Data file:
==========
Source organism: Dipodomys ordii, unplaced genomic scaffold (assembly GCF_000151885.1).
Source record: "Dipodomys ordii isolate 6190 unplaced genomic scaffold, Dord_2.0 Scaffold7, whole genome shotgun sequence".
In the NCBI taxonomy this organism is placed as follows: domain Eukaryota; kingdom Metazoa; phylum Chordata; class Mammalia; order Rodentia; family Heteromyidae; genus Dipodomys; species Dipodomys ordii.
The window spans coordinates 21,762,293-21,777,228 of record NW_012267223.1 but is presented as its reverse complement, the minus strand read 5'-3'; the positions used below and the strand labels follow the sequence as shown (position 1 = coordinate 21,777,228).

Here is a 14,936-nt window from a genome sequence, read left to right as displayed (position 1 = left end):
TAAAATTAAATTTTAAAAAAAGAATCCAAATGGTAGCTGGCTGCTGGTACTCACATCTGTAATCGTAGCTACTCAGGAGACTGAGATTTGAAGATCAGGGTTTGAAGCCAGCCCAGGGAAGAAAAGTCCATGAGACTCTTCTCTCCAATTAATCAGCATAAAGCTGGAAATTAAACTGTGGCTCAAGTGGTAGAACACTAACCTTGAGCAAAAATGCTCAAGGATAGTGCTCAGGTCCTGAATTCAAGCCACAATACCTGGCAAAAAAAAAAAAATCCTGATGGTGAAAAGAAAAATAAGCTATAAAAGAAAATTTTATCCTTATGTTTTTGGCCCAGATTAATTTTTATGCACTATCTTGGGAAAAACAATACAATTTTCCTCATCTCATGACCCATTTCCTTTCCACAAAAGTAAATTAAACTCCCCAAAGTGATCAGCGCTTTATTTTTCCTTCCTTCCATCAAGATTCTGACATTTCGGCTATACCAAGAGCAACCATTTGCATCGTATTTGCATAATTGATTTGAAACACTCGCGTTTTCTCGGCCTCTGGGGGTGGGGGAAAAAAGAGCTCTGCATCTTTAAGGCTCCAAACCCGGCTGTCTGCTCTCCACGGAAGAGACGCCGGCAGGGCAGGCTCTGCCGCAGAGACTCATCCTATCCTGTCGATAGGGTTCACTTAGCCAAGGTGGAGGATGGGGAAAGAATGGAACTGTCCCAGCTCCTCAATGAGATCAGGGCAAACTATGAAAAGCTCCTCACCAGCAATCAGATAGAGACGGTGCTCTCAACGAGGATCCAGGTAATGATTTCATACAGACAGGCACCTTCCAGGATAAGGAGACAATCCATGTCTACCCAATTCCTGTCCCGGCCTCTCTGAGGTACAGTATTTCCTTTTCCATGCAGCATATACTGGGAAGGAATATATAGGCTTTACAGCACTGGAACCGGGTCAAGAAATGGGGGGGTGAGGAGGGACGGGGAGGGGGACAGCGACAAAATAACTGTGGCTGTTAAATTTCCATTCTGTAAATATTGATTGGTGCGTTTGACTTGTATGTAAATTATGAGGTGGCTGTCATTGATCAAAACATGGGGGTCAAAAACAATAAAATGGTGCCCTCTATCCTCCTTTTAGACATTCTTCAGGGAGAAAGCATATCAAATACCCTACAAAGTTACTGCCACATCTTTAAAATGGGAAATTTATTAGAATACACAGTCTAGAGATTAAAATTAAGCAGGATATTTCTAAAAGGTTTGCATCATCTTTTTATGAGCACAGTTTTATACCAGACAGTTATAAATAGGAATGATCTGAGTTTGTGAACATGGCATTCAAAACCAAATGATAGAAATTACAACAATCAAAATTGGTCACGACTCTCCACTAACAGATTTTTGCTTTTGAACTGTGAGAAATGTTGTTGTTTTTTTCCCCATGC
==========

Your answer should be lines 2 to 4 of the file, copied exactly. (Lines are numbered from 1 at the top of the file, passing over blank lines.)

Source record: "Dipodomys ordii isolate 6190 unplaced genomic scaffold, Dord_2.0 Scaffold7, whole genome shotgun sequence".
In the NCBI taxonomy this organism is placed as follows: domain Eukaryota; kingdom Metazoa; phylum Chordata; class Mammalia; order Rodentia; family Heteromyidae; genus Dipodomys; species Dipodomys ordii.
The window spans coordinates 21,762,293-21,777,228 of record NW_012267223.1 but is presented as its reverse complement, the minus strand read 5'-3'; the positions used below and the strand labels follow the sequence as shown (position 1 = coordinate 21,777,228).